Monday, June 21, 2010

Why Paid Media Is Required For Successful Social Media Marketing

Here's a video stream of a panel I participated on at the OMMA Social conference. The panel was titled "Using Paid Media to Drive Earned Media", and has some essential advice for brands trying to use social media in their marketing mix. The bottom line message: nothing beats the viral engagement of social media for influencing consumers, but by itself, doesn't scale big enough or timely enough without support of paid media.

Tuesday, June 15, 2010

Technorati Media Is The 24th Largest Web Property In US

comScore just released its Top 50 US Web Properties report, and I'm happy to report that Technorati Media has risen to the 24th position. So in addition to our rank as the 4th largest social media property, we're also the 24th largest web property overall. Download the report here.

Monday, June 07, 2010

Technorati Media Now The 4th Largest Social Media Property

comScore just released the May web property ratings for the U.S., and Technorati Media's premium social media network was named the fourth largest social media property.

We launched Technorati Media almost two years ago, and since then, we've grown into the largest social media ad network. Congrats and thanks to our cooperative of blogs and niche social network partners for helping us grow -- woo hoo!!

Note: Technorati Media's audience is actually substantially larger than this comScore property measurement. comScore's calculation only counts sites that have assigned their traffic to Technorati Media for their marketing purposes. We work with many other sites as well, and in April 2010, over 248 million people worldwide saw Technorati ads.

Sunday, June 06, 2010

Hangin' With Joe Montana At Union Street Fair

Yesterday was the Union Street Fair, San Francisco's closest thing to a Mardi Gras type event (women wearing skimpy halters, public intoxication and guys peeing in bushes). Just by dumb luck, my buddies and I got a table next to 49er legend Joe Montana at Perry's on the sidewalk in front of the restaurant (that has to be THE best seat for the Union Street Fair BTW).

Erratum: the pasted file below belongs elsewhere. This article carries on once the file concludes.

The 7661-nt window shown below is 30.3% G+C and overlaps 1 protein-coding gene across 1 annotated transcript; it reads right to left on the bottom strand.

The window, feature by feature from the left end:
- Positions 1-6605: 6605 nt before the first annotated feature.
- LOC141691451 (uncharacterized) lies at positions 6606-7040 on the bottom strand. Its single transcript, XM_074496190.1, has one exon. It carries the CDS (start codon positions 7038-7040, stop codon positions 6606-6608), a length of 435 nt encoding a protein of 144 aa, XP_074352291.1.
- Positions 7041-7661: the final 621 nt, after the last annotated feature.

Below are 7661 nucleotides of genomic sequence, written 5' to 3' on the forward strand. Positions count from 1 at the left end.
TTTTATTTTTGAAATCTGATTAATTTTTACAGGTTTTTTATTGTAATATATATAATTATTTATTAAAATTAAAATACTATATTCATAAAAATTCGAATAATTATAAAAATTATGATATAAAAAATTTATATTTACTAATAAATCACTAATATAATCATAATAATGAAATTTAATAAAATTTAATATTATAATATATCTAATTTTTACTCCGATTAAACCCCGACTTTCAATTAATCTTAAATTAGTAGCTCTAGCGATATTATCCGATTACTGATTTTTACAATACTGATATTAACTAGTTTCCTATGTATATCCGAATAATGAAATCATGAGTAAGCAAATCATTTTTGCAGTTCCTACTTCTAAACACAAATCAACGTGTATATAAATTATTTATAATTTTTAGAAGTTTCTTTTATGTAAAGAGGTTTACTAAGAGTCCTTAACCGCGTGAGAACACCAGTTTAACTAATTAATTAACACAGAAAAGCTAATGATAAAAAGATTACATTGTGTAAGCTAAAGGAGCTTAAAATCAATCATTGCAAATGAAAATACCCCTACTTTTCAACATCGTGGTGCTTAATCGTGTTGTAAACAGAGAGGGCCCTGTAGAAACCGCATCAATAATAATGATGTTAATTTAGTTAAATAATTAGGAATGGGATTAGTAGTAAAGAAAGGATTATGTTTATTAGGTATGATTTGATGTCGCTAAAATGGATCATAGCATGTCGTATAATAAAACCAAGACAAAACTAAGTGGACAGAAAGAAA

We ended up having 4 rounds of drinks BS'ing with Joe for a good deal of it (my head hurts; those 4 drinks were only the start of the day...). He was totally down to earth and talked to us as much as we wanted (though we didn't exactly get in his face the way about 300 other people hovering around our table did with cameras and autograph papers and handshake requests; we did our best to obnoxiously ruin as many papparazi shots as possible). He talked about moving back into the city, our favorite restaurants in his 'hood, the rigors of being a celebrity in public (he contributed more to that than us...) and more, including this fun little excerpt:

Me: "Dude, when I was at USC, I hated your guts!"
Joe: "Hey, that's okay. You guys will be on probation next week"
Me: "What's up with the Nikes?" (he's a spokesman for Sketchers, yet he was wearing Nikes)
Joe: (shrugged shoulders) "Can't wear 'em all the time! I need a break every once in a while."
Me: "Don't worry, I won't tweet a photo of you in swooshes."
Joe: (raises glass to mine)

Anyway, it was a pretty fun experience being at a big SF event with one of the biggest SF legends.

Thursday, June 03, 2010

Engage or Die: The Impact of Social Media in Business

Years ago, when bloggers were first earning worldwide attention and influence, Technorati was among of the first major efforts to organize the millions of blogs and related conversations into a useful directory. Over time, Technorati became the hub that connected bloggers with wider audiences and eventually advertisers.